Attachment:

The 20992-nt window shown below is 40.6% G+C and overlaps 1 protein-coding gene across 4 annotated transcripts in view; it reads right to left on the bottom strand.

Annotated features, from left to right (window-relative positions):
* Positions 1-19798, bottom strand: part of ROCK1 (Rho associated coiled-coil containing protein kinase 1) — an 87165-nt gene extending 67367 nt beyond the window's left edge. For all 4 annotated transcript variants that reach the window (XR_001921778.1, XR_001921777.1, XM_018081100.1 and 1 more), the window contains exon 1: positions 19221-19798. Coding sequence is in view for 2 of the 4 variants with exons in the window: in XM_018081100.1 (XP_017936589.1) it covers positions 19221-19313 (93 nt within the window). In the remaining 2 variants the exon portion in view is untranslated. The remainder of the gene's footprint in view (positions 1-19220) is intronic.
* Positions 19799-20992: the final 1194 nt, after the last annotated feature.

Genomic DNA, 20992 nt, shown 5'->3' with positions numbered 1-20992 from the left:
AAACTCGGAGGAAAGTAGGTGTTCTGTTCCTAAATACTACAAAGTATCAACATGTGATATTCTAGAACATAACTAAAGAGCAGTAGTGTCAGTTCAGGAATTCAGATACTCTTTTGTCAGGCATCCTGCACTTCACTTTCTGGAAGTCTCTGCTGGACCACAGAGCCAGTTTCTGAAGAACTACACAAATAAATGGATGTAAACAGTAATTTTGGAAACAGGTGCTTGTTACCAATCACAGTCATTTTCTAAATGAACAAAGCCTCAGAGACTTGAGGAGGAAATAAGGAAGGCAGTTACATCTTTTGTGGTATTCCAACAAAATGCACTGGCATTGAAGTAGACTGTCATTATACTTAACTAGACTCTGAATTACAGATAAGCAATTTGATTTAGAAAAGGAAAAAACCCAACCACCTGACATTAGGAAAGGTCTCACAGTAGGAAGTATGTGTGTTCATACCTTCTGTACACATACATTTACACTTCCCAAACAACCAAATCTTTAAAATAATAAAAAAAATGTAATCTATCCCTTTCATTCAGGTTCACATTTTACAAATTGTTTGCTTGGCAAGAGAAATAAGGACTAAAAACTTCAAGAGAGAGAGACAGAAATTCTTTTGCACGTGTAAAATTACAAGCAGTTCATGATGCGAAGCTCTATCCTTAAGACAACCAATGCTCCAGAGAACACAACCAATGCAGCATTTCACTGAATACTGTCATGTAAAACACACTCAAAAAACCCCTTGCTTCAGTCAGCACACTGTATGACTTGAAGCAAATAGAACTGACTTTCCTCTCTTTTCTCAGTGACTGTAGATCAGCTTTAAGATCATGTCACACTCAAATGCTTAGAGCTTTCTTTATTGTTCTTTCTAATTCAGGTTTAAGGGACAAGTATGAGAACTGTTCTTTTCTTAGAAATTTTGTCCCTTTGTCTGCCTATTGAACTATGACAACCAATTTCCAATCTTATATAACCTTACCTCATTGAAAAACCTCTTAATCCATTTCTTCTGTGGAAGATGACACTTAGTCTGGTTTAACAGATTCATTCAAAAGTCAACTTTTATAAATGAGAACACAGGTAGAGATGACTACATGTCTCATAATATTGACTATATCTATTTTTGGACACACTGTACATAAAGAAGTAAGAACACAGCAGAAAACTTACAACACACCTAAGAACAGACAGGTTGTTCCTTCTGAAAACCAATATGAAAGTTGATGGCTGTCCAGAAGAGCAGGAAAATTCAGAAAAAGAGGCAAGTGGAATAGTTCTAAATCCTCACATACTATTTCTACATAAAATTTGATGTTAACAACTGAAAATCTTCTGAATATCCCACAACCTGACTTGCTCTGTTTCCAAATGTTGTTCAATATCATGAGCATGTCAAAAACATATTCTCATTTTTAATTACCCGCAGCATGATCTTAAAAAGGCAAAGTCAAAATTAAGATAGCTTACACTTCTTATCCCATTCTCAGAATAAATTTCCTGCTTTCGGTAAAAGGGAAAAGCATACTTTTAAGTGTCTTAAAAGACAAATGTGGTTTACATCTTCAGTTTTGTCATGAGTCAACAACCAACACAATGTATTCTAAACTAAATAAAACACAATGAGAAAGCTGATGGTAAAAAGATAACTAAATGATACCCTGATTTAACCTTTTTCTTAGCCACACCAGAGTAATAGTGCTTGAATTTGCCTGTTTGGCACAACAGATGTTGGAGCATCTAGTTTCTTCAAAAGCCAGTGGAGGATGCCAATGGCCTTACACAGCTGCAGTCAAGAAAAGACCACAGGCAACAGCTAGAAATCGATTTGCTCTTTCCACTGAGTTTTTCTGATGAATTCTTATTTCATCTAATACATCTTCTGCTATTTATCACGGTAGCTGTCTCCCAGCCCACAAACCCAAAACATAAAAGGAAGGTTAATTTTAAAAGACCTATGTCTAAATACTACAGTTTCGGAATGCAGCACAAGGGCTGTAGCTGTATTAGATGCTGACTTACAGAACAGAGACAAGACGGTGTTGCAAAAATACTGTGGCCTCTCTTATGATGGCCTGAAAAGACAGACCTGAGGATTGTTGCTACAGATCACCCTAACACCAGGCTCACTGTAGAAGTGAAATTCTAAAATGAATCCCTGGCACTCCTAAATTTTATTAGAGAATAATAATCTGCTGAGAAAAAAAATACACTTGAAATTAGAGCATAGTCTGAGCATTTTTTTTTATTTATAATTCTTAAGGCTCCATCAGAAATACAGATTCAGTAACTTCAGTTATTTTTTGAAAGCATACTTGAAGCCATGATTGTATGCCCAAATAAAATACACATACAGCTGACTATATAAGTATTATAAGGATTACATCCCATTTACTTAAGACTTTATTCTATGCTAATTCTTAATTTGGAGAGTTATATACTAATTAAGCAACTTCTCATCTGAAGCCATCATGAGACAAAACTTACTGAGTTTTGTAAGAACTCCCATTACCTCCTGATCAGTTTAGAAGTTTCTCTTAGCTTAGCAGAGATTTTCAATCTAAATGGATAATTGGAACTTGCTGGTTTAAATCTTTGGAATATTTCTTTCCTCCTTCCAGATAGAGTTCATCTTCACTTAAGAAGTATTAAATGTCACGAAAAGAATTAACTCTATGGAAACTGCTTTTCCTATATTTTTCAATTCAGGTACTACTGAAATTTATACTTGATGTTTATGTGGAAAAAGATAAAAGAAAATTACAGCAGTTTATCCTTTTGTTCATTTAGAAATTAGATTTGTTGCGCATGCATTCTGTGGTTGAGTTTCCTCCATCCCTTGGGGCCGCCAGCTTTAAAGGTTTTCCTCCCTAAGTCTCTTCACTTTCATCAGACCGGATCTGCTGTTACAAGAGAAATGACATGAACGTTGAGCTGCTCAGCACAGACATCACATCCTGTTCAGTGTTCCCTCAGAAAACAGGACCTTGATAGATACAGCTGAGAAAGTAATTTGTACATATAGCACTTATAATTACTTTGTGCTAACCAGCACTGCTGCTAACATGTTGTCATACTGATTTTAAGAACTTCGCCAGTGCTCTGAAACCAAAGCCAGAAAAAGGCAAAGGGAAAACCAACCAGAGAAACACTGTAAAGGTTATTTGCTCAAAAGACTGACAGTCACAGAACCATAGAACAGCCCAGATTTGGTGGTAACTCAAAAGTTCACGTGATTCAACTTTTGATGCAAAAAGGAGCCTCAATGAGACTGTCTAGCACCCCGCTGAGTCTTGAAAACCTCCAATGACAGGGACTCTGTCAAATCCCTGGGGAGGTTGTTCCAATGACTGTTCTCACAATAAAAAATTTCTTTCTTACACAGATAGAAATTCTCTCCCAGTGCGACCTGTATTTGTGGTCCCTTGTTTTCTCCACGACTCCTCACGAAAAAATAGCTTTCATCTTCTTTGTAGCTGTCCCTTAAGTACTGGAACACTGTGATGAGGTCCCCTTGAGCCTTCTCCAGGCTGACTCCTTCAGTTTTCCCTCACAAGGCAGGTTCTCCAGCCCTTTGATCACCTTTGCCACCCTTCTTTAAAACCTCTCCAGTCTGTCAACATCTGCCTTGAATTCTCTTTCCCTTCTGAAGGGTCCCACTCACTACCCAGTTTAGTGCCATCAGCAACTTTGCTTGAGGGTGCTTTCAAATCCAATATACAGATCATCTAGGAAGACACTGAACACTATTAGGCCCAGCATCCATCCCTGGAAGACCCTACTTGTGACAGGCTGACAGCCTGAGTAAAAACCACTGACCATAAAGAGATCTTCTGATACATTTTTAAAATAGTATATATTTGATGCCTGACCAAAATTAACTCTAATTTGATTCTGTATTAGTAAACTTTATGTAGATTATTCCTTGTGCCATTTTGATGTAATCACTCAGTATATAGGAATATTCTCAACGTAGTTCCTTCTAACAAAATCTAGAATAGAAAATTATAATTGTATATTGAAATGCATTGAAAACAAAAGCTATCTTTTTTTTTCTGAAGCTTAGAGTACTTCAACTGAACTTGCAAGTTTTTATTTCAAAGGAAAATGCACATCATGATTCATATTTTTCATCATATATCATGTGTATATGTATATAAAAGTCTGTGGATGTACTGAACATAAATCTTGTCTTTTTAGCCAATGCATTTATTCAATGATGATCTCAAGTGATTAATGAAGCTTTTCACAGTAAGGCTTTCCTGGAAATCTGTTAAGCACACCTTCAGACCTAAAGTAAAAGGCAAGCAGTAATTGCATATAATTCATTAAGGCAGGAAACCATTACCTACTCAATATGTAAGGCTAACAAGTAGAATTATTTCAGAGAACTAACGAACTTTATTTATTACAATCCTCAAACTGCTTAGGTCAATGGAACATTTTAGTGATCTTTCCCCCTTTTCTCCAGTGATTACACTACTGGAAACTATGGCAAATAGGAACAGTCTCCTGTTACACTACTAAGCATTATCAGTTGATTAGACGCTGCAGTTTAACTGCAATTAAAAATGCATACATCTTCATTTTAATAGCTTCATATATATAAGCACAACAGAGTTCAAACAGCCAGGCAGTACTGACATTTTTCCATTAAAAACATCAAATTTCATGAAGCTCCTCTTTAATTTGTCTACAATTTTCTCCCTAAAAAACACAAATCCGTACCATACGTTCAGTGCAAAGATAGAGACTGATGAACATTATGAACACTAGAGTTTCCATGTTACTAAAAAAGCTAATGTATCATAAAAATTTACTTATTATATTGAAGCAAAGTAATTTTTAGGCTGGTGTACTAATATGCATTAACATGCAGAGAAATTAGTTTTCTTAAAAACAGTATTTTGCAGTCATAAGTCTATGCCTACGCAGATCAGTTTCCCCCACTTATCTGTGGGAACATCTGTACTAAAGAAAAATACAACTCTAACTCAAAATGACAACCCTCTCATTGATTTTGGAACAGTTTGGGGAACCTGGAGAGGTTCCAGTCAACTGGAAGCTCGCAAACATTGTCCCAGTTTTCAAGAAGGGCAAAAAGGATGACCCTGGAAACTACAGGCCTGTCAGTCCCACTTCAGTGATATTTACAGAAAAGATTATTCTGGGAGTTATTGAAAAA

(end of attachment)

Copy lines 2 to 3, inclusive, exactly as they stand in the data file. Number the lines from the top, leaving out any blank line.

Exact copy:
Annotated features, from left to right (window-relative positions):
* Positions 1-19798, bottom strand: part of ROCK1 (Rho associated coiled-coil containing protein kinase 1) — an 87165-nt gene extending 67367 nt beyond the window's left edge. For all 4 annotated transcript variants that reach the window (XR_001921778.1, XR_001921777.1, XM_018081100.1 and 1 more), the window contains exon 1: positions 19221-19798. Coding sequence is in view for 2 of the 4 variants with exons in the window: in XM_018081100.1 (XP_017936589.1) it covers positions 19221-19313 (93 nt within the window). In the remaining 2 variants the exon portion in view is untranslated. The remainder of the gene's footprint in view (positions 1-19220) is intronic.